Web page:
When Harry and Dumbledore enter the Pensieve this week, they learn about Voldemort’s ability to alter the memories of his victims, and, consequently, to frame innocent victims for his crimes. Not only does Voldemort show no mercy for his victims, he also shows no mercy for those he sets up to take the blame for him. Dumbledore is quick to point out that Voldemort has killed his own father to avenge his abandonment of Voldemort’s pregnant mother. Voldemort does not stop to consider the fact that Merope had placed Tom Riddle under a love spell and forced him into a union he never would have considered otherwise. Voldemort is not satisfied with simply killing Tom Riddle, however. He also murders his own grandparents, who had nothing to do with Tom and Merope’s failed marriage. Clearly, Voldemort wants to destroy all traces of the Riddle line so he no longer has to acknowledge his Muggle half. Like Draco Malfoy and many of the Slytherins, Voldemort believes that Pureblood wizards are inherently superior to Muggle-born wizards or half-bloods. In some ways, Voldemort’s killing spree is motivated by self-hatred.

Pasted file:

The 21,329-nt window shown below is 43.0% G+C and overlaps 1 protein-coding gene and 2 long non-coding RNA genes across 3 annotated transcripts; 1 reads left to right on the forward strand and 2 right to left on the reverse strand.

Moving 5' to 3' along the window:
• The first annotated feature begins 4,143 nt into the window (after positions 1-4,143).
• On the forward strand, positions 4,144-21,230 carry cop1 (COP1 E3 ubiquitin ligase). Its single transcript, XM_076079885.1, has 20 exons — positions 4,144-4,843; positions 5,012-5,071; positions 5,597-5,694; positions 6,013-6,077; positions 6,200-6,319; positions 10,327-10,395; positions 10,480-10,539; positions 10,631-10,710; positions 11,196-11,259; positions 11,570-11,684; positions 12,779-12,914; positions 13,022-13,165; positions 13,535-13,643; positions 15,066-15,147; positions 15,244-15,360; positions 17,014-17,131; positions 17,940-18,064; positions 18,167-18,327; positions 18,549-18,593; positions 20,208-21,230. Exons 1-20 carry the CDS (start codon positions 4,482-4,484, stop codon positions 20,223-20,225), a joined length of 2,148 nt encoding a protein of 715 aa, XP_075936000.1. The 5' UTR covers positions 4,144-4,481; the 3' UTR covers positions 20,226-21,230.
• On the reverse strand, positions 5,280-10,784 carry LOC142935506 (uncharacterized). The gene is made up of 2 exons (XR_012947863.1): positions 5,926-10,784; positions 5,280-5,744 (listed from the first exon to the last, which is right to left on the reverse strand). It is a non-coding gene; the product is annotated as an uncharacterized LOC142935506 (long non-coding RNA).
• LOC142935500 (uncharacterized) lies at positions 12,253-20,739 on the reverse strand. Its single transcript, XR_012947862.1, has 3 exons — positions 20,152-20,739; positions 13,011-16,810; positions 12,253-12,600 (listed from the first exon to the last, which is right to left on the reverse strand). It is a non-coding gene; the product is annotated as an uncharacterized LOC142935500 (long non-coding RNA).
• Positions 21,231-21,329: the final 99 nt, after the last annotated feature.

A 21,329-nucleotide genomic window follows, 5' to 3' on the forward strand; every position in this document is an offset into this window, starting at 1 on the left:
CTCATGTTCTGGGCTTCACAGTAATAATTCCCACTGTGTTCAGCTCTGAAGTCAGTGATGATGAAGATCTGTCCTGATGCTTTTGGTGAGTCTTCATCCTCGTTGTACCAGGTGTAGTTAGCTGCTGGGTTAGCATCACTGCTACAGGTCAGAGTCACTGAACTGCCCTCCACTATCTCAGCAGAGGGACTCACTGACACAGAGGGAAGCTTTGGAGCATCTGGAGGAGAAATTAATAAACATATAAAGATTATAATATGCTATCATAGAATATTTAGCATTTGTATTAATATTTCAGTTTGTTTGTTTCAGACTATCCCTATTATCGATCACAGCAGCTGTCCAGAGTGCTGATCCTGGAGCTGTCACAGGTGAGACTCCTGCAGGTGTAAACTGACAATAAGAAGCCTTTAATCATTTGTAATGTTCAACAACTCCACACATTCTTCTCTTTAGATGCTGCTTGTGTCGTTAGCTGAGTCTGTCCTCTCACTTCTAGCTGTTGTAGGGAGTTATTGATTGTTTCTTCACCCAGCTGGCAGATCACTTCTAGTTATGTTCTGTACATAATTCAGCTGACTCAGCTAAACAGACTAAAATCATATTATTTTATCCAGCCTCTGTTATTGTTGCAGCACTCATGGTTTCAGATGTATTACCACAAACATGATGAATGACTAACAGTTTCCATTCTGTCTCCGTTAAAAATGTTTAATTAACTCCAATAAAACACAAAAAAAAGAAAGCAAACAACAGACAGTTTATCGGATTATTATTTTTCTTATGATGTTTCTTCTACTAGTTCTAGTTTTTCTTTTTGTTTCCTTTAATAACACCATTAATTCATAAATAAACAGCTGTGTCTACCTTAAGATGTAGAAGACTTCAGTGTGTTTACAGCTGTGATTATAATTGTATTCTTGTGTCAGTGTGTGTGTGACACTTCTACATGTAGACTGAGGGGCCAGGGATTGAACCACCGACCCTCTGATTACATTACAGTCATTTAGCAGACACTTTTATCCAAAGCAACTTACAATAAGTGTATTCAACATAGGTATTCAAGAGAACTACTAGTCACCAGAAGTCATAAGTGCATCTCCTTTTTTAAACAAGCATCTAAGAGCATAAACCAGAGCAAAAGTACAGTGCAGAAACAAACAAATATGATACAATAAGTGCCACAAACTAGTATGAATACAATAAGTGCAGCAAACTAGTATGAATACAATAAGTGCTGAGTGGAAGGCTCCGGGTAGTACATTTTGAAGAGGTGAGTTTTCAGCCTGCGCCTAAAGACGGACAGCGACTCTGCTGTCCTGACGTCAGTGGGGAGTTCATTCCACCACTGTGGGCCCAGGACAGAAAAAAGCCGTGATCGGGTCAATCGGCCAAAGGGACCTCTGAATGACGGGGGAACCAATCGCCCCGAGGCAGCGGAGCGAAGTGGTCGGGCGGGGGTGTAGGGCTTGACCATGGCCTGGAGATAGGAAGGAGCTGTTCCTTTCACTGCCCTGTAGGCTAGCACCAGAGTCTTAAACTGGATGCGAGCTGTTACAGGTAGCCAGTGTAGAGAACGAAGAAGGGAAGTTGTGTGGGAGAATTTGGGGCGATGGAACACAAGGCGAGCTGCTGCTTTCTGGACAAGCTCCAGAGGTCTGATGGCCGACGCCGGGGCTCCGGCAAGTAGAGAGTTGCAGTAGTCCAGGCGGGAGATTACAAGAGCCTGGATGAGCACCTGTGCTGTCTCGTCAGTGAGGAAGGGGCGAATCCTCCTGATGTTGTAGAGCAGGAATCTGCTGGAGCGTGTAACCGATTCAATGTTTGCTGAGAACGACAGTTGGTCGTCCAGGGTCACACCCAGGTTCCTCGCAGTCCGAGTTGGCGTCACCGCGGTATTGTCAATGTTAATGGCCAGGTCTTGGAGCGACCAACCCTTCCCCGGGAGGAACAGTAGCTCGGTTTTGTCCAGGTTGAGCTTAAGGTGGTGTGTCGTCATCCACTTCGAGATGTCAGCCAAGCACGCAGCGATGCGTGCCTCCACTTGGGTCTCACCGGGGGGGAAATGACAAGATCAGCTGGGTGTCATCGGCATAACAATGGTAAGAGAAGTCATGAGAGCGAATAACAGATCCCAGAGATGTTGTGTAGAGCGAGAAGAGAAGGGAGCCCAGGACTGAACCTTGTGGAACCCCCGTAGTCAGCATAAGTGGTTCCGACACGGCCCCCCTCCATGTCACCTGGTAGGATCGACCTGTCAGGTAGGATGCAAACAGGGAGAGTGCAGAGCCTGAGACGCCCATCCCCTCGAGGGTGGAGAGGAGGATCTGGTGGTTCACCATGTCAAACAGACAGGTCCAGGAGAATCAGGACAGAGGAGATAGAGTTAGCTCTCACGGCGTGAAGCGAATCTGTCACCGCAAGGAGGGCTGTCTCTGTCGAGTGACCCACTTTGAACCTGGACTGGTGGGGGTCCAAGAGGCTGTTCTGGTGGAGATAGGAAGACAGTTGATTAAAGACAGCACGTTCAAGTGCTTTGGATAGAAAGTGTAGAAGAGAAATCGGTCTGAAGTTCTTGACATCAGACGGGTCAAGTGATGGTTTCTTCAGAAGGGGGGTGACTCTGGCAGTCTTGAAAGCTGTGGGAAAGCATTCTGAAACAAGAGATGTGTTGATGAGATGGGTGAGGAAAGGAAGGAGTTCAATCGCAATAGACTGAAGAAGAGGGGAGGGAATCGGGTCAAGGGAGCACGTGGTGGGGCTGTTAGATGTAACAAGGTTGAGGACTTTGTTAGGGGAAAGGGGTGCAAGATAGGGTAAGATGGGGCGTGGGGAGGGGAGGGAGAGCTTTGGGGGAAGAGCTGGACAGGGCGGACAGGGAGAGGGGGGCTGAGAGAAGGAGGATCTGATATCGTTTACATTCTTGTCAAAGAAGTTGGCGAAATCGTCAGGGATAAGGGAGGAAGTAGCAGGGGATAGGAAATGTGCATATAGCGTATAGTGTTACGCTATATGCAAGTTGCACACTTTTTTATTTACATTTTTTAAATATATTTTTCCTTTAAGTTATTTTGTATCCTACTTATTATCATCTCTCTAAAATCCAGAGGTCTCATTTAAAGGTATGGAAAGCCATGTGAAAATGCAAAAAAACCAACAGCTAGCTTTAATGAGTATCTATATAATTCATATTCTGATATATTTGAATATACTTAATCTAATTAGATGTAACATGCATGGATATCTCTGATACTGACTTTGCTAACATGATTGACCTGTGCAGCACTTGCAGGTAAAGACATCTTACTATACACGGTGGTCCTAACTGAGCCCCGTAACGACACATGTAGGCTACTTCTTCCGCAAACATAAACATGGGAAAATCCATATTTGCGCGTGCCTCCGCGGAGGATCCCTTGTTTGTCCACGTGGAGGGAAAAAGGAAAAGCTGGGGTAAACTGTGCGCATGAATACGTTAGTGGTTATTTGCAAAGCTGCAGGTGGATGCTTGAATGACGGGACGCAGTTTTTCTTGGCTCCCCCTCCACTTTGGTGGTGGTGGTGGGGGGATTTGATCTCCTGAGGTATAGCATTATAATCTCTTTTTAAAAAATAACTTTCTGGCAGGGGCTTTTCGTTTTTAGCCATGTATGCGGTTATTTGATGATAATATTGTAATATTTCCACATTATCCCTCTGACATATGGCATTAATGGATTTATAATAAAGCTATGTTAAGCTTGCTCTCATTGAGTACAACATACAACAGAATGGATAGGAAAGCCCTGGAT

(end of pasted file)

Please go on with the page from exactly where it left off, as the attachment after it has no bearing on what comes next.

While Harry doesn’t initially understand the significance of Slughorn’s tampered memory, Dumbledore’s insistence that Harry find a way to retrieve it indicates its seriousness. Dumbledore has used Harry to get to Slughorn before. Dumbledore purposefully took Harry with him on his mission to recruit Slughorn to teach at Hogwarts, knowing that Harry’s reputation would be enough to entice Slughorn to return against his better judgment. Obviously, Dumbledore is hoping that Harry’s appeal will also be enough to persuade Slughorn to reveal the true memory, no matter how incriminating it might ultimately prove to be. Again and again, Harry’s desire to be a normal student causes him to underestimate the effect he has on other wizards, who continue to believe that he is their only hope of salvation from Voldemort.